Her latest target was a rogue who wore soft cotton shirts that ballooned at the back from the belted waist of his suit pants. He always wore a suit. He had an ample body, not fat, just sufficient. Not hard, but upright.

“His face, she said, pausing while recording, “What’s to say? Smouldering with anonymity, sexual danger and a glint of evil dabbed on high cheekbones like powder. Light flicks on and off his one time broken nose, which only adds to the mystery of his past, unknown to most, and on his lips, which always seem to be just finished or about to begin a smile. And, as if one needs more, he wears a pleasant aftershave that leaves a faint trace on the palms of those who shake his hand. I shook his hand at a wine tasting after it became apparent he left a smell on the hands he shook. It was a hot day. I wore a hat and sunglasses. I wore a beige suit.” she paused again and then added, ” I bet he refreshes his perfumed hands every now and again.”

“Target is violent, but subtle about it. Like a cat that keeps the mouse alive, enjoying its attempts to escape, even though there are deep bleeding holes in its tiny body and its light wanes. The mouse is obliged to fight for its life. The mouse, however, is not confused. The cat is trying to kill it.

“The human being, on the other hand, is somehow easily confused by his enemies. He can’t seem to stand the idea, in the face of evidence, hard evidence, that the man is likely to murder him.”

“The target makes contact with his marks (men and women) and seduces them with dinners and long meaningful (on the surface) conversations over drinks in the bar. He has cultivated and mastered the voice of what we all imagine is a good, kind man. Once they all but love him, he ignores them.

It should be noted that the target does not actually speak much. He is an able listener and mostly asks questions that require long answers. Ignoring his new mark/s only make them more interested in him. No matter how rude he may be to them, they will hear nothing bad said about him. Although these traits are for personal use and for no apparent gain, the ability to foster loyalty in spite of obvious unpleasantness benefits the target in supplying illegal weapons to various groups with nefarious ambitions.”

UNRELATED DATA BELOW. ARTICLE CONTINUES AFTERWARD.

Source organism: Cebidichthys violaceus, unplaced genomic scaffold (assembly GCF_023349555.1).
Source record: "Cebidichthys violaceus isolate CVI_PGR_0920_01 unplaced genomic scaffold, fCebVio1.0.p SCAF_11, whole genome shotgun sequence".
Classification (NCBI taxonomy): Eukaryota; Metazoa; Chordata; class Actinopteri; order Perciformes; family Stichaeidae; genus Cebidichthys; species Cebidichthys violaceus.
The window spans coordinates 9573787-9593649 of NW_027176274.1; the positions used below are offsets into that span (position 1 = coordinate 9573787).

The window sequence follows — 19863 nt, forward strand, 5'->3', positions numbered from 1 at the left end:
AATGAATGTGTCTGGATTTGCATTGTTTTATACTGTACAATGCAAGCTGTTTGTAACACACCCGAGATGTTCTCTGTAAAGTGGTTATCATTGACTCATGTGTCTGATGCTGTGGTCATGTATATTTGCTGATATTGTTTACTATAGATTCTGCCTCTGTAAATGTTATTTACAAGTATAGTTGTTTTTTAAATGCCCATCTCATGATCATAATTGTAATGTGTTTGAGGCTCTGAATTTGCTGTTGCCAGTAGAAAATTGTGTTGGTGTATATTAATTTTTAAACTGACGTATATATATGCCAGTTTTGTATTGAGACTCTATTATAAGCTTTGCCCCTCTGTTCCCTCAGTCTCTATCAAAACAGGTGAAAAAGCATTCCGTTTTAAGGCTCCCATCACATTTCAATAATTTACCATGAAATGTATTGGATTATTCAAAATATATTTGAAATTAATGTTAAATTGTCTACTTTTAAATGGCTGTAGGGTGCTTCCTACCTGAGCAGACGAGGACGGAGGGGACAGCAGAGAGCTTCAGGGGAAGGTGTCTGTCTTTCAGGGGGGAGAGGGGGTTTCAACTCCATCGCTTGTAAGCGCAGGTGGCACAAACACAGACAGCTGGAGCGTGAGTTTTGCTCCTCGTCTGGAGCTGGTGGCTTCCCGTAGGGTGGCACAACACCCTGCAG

She concluded the initial report with her signature. “Request a meeting to discuss further.”

Alberto dictated a time and date. He smiled a little. His Mary Poppins had done her job, again, as promised, without detection. He did not ask how.

One of Caroline’s skills was to befriend a person closest to the target. It so happened that from her office she could observe this person closely from behind her desk. It did not take too long to figure out her routine and her inclinations. Once they became coffee shop friends, she discovered a rare being that the rogue could not at once figure out.

His long deliberate absences aimed at isolating her did not work. She busied herself. She believed that she could prove him wrong about joy and love, by loving him, and giving evidence for joy.

“He keeps saying, “You are just like everyone else,” Miranda told her. “I said that I had, at our first meeting, conceded that. I am quite ordinary,” she said and then sipped her hot coffee as if she had said nothing out of the ordinary. There was no opposition. Not a shred of vanity to attack. She did not realise how that kept her safe, so far.

The rogue never hides his goal or his distorted view of man. He believes that man is incapable of true love, that all fail and deserve to be punished for their lie, for pretending to love him. The victim usually protests. Miranda was no different.

“It will never be like that!”

In this she was strong. She knew she could love him forever and that she would, if he allowed her, change his mind.

“Prove it!” He demanded.

Trying to prove one loves a rogue is futile, but it successfully halts escape.

“Okay,” Miranda said before putting some medium rare fillet into her mouth and chewing with smiling eyes.

She could not have foreseen the arrival of a dashing friend from school and her hometown who happened to be a male and who happened to want to spend time with her.

“I have a boyfriend, but he is always working. He’s very busy,” she said clearing that up at once.

She could not know that the rogue had her watched and that the hugs and cheek kisses were reported back to the boss of things.

One Saturday night she accepted a dinner date with the dashing Douglas. They went to a place on the beach front, talked all night, it seemed, drank too much and walked back to her apartment in the early hours of the morning. Miranda did not give it a thought. The man had told her he would be home, probably, just before dawn. There was nothing unusual in that.

It became unusual when they arrived in the lobby. He sat on the couch, waiting for her, with a thunderous frown and thin lips.

“Hi! This is my school friend, Douglas,” Miranda said.

“I’m sure,” he said.

If Miranda didn’t get it, Douglass did.

“Well I will say goodnight then,” Douglas said. “Thanks, Miranda. It was great catching up.”

Caroline was already up to speed. She raced to her office to see them enter Miranda’s apartment and witness the accusations and defences.